MRI Helps Predict the Future


September 2014

Brain imaging can be used to predict future cognitive abilities, meaning that developmental brain disorders could be detected in childhood, according to a study in the Journal of Neuroscience.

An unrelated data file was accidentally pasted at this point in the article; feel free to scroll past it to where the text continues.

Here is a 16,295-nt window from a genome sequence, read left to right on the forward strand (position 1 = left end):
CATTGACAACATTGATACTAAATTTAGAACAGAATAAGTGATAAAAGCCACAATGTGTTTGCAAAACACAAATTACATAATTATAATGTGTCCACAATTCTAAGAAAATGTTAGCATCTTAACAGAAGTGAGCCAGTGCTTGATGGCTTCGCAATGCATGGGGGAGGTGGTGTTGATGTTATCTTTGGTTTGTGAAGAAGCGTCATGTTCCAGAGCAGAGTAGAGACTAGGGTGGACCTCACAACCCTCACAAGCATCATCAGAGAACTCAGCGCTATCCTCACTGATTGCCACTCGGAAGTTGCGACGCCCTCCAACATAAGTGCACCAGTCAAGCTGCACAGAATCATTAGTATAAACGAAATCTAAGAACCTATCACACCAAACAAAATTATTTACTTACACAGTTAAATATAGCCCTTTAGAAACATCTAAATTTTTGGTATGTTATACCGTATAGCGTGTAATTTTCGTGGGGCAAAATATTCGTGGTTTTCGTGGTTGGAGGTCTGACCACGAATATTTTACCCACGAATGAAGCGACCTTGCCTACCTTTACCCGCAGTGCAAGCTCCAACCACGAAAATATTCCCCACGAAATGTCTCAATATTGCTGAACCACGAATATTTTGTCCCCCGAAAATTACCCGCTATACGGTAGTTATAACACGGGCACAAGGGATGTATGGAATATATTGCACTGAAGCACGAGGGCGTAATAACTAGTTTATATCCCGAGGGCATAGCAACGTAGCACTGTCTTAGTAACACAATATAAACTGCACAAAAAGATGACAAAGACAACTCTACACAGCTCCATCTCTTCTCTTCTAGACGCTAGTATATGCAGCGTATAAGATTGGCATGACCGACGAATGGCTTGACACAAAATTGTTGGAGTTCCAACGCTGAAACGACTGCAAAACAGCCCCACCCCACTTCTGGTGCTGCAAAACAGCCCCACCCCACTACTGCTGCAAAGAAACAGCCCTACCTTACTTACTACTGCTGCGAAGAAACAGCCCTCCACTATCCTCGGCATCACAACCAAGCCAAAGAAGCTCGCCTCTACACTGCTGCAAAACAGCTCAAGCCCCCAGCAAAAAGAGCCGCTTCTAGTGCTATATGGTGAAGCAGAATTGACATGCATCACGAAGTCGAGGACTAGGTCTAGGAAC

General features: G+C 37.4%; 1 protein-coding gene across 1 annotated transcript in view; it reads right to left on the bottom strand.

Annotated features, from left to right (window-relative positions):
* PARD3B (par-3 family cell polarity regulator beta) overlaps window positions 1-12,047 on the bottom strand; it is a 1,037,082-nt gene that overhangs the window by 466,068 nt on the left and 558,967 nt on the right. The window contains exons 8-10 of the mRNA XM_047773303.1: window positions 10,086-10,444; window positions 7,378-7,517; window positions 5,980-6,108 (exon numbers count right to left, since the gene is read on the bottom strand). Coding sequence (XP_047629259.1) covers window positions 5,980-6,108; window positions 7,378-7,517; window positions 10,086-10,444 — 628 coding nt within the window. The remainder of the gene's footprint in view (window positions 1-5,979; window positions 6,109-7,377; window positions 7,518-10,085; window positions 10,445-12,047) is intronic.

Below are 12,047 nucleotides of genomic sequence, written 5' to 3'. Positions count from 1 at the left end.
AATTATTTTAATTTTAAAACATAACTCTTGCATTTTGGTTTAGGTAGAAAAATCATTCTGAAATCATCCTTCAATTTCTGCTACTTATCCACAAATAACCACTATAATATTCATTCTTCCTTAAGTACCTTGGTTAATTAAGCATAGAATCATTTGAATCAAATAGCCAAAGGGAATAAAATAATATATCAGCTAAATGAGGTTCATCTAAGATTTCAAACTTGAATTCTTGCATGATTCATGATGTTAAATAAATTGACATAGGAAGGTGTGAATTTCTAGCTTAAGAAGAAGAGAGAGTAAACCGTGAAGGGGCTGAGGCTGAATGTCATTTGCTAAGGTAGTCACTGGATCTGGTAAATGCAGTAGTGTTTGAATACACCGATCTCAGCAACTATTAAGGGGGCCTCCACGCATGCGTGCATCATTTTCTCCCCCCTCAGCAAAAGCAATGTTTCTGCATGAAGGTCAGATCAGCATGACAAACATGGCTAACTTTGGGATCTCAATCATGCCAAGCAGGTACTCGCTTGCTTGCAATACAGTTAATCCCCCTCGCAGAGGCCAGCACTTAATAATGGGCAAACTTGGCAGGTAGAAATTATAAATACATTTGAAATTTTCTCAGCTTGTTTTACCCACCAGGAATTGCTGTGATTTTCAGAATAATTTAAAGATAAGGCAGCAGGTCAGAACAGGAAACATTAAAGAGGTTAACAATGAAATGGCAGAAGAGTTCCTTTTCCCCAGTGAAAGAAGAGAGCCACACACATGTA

The study examined 62 children between the ages of 6 and 20 who under went a series of cognitive tests, including measures of working memory. As the children completed the tests, researchers performed MRI scans. The results were used to predict the children’s future working memory. Two years later, the participants completed the same tests while undergoing an MRI. Researchers found that MRIs could predict to a degree the speed of cognitive development in the two years between the tests — future memory capacity and memory could be inferred from the first test by looking at how much activity went on in areas such as the thalamus. “Until now, neuroimaging has just given us pictures of behavior we already knew about,” said Torkel Klingberg, MD, PhD, one of the researchers. “Now this is telling us we can use the MR scanner for something novel.” 

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